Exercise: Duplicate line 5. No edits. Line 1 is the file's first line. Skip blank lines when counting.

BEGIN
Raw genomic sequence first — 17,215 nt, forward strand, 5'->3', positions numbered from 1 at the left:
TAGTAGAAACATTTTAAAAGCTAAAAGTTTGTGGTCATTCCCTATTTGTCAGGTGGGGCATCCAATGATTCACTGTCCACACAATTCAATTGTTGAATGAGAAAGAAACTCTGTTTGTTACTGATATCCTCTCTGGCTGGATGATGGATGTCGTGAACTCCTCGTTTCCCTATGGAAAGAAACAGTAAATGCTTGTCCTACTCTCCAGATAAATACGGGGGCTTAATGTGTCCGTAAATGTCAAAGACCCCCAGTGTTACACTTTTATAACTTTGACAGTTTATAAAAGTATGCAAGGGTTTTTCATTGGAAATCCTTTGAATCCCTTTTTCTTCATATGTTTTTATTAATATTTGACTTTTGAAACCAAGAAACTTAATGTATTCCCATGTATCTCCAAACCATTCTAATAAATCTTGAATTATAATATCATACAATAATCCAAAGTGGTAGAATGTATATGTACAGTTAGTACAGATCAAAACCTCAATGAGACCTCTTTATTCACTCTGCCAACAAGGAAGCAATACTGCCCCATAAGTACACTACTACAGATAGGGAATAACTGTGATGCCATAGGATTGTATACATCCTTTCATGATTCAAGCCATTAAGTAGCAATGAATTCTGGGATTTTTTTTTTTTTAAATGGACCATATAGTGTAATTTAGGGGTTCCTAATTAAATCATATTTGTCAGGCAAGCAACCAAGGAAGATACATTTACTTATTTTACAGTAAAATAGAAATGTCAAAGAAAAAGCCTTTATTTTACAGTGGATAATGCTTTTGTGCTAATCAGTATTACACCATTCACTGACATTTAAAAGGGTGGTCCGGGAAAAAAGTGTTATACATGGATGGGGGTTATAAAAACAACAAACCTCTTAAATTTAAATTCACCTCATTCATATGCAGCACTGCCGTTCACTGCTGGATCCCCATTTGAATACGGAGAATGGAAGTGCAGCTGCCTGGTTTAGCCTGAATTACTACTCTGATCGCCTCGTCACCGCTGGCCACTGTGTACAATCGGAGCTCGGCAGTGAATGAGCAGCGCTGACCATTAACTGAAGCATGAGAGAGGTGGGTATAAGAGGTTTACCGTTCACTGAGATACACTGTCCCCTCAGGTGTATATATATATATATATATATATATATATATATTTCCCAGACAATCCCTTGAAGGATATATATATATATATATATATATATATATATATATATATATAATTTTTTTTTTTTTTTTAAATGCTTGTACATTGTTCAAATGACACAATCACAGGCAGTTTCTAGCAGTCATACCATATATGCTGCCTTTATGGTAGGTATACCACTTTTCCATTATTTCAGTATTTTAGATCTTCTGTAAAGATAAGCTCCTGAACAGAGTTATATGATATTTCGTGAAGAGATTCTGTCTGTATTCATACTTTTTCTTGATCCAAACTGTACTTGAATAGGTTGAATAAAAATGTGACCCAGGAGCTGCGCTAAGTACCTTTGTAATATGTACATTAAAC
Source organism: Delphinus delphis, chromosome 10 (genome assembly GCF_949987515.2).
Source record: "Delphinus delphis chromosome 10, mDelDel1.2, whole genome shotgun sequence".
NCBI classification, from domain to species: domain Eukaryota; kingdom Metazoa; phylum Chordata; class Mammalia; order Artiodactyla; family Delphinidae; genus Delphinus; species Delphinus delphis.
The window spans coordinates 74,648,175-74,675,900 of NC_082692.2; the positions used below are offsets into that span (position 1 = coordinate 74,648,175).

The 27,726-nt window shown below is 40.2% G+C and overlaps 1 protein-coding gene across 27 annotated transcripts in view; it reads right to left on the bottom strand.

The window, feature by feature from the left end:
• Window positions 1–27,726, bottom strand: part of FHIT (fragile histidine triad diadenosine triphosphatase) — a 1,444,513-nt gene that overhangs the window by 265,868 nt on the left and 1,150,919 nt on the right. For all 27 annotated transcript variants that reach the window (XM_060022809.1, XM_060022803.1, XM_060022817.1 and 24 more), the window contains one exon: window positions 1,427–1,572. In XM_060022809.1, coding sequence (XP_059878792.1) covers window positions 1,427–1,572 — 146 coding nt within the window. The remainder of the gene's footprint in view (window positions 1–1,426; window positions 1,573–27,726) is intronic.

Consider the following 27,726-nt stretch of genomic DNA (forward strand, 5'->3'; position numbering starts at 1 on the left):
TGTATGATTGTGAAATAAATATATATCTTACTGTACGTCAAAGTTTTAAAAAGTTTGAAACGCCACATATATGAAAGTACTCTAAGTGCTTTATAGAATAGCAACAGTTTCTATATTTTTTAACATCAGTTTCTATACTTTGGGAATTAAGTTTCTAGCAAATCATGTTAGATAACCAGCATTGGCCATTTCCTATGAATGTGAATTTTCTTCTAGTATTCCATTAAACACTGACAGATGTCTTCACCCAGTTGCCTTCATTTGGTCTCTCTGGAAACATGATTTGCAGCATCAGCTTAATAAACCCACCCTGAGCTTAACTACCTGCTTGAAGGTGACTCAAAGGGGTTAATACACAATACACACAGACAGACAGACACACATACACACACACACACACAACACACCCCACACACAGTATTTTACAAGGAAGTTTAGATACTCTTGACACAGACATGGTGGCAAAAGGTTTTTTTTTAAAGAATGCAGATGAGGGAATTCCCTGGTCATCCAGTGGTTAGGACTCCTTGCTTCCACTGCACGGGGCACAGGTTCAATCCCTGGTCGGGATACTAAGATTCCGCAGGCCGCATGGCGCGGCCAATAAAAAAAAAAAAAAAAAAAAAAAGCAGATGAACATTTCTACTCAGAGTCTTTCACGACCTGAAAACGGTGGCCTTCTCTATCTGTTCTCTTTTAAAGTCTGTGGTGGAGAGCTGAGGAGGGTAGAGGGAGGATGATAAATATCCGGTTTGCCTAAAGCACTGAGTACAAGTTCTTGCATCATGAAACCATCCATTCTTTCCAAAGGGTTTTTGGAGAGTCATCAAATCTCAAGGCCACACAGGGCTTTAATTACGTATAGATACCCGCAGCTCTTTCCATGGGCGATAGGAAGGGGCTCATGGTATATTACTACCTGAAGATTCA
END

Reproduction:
NCBI classification, from domain to species: domain Eukaryota; kingdom Metazoa; phylum Chordata; class Mammalia; order Artiodactyla; family Delphinidae; genus Delphinus; species Delphinus delphis.